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Review
, 26 (7), 786-794

Biological Basis for Functional Cure of Chronic Hepatitis B

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Review

Biological Basis for Functional Cure of Chronic Hepatitis B

Maria G Martinez et al. J Viral Hepat.

Abstract

Chronic hepatitis B (CHB) infection affects over 250 millon people worldwide and 800000 are expected to die yearly due to the development of hepatocellular carcinoma (HCC). Current antiviral therapies include nucleoside analogs (NAs) that target the viral retrotranscriptase inhibiting de novo viral production. Pegylated interferon (Peg-IFN) is also effective in reducing the viral DNA load in serum. However, both treatments remain limited to control the infection, aiming for viral suppression and improving the quality of life of the infected patients. Complete cure is not possible due to the presence of the stable DNA intermediate covalently closed circular DNA (cccDNA). Attempts to achieve a functional cure are thus ongoing and novel targets and molecules, together with different combination therapies are currently in the pipeline for early clinical trials. In this review we discuss novel treatments both targeting directly and indirectly cccDNA. As we gain knowledge in the Hepatitis B virus (HBV) transcriptional control, and newer technologies emerge that could potentially allow the destruction of cccDNA, exciting new possibilities for curative therapies are discussed.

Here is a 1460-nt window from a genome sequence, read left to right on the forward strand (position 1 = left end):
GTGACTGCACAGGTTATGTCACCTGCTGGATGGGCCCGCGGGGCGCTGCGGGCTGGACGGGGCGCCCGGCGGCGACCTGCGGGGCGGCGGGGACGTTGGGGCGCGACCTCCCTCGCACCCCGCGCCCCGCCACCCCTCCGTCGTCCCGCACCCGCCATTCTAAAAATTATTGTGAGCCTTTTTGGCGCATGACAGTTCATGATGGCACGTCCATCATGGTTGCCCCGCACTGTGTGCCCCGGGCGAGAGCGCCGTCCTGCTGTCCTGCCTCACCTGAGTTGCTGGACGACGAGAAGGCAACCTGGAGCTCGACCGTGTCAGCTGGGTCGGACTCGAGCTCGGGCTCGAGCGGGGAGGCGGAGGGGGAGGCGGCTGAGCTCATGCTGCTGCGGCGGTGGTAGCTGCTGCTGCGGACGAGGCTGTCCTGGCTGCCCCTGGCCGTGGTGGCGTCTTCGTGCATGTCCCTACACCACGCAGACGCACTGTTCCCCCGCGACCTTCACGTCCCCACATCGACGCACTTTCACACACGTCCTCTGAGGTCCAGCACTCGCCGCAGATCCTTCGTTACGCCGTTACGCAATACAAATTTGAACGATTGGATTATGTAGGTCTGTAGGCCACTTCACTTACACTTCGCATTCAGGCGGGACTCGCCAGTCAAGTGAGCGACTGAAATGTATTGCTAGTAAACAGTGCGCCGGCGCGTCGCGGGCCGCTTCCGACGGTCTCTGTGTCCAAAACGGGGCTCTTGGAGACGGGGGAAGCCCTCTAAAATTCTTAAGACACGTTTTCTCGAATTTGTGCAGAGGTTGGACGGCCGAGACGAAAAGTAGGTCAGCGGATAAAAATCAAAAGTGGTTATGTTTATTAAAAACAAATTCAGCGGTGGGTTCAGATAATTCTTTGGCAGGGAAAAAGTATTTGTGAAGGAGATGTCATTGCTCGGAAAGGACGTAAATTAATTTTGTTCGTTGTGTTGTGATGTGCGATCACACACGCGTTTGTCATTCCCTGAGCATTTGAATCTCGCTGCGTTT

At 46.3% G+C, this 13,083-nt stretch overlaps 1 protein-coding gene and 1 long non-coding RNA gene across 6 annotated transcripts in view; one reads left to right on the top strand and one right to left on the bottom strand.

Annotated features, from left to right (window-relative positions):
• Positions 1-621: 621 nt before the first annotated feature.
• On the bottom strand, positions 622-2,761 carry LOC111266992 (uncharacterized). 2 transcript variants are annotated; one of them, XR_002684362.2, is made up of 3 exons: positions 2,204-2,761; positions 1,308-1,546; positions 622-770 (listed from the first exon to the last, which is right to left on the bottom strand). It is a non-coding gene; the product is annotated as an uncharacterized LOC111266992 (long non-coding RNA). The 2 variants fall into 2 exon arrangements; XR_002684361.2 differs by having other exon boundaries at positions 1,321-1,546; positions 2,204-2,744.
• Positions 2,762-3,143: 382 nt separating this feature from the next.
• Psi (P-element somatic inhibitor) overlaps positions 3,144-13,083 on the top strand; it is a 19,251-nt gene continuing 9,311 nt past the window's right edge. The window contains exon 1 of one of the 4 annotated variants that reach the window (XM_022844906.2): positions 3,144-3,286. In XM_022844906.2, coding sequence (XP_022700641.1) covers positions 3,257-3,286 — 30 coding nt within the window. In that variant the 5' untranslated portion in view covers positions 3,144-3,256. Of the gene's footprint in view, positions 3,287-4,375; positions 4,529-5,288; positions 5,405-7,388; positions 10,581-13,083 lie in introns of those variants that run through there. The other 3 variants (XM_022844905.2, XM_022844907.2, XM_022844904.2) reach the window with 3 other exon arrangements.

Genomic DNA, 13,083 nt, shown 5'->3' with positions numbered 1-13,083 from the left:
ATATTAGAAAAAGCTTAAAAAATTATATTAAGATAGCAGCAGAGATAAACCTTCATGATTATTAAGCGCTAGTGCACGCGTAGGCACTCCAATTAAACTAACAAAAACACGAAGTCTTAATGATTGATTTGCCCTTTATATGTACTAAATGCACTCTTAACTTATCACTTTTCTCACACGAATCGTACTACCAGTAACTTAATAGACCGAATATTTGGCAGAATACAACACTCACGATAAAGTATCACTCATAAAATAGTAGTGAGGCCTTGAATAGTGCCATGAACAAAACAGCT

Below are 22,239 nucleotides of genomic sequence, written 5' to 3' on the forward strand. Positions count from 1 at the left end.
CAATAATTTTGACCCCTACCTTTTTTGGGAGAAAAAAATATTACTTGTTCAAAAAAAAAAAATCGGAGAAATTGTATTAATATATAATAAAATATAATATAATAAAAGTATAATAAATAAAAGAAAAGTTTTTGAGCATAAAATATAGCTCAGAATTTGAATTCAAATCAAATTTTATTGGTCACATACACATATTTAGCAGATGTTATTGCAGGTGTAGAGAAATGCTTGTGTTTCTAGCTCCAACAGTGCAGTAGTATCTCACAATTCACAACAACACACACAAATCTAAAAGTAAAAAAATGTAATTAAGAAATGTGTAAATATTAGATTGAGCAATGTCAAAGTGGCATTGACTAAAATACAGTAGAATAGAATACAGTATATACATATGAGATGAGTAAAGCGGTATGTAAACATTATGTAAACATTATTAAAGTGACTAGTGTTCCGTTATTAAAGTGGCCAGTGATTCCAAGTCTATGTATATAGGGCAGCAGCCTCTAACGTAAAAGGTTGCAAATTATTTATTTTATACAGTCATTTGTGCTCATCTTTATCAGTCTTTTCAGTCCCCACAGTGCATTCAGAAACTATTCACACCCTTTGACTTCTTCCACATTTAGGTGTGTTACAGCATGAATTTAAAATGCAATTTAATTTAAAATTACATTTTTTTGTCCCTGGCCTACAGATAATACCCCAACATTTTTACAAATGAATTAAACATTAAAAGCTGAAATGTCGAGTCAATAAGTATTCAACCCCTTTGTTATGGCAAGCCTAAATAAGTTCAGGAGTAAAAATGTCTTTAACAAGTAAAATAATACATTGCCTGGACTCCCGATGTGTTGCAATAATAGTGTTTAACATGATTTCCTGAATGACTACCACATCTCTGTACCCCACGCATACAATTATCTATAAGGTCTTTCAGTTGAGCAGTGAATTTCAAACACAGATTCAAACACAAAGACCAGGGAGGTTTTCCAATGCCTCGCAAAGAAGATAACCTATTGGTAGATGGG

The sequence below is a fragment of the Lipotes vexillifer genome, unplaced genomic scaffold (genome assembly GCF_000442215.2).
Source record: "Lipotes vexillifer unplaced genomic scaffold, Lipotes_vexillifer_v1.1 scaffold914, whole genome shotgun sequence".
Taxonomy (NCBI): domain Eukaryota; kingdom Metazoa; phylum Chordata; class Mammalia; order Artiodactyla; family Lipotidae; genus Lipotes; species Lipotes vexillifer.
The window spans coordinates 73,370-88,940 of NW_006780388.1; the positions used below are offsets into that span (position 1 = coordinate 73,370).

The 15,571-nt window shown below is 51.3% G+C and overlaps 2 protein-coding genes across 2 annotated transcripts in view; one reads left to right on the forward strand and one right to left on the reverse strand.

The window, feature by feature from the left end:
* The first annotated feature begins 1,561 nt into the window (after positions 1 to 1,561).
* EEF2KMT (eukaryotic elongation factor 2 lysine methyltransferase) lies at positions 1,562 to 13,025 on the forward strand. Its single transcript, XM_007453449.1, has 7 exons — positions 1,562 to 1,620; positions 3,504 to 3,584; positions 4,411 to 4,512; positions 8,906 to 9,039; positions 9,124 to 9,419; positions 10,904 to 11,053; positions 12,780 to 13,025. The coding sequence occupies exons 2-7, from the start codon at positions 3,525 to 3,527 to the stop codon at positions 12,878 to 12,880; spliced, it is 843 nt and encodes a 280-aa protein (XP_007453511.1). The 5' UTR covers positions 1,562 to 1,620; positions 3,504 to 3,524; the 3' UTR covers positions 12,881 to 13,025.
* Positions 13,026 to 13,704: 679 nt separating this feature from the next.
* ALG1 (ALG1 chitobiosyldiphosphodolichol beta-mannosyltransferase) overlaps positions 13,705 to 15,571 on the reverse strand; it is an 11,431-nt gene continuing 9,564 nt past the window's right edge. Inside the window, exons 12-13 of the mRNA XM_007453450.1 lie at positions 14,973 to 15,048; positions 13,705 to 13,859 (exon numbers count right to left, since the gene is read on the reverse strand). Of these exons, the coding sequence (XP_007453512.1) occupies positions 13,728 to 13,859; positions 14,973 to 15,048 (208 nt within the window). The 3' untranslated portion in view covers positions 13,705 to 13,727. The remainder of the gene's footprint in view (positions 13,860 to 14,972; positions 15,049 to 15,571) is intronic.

Keywords: HBV cccDNA; HBV cure; combination therapy; hepatitis B virus.

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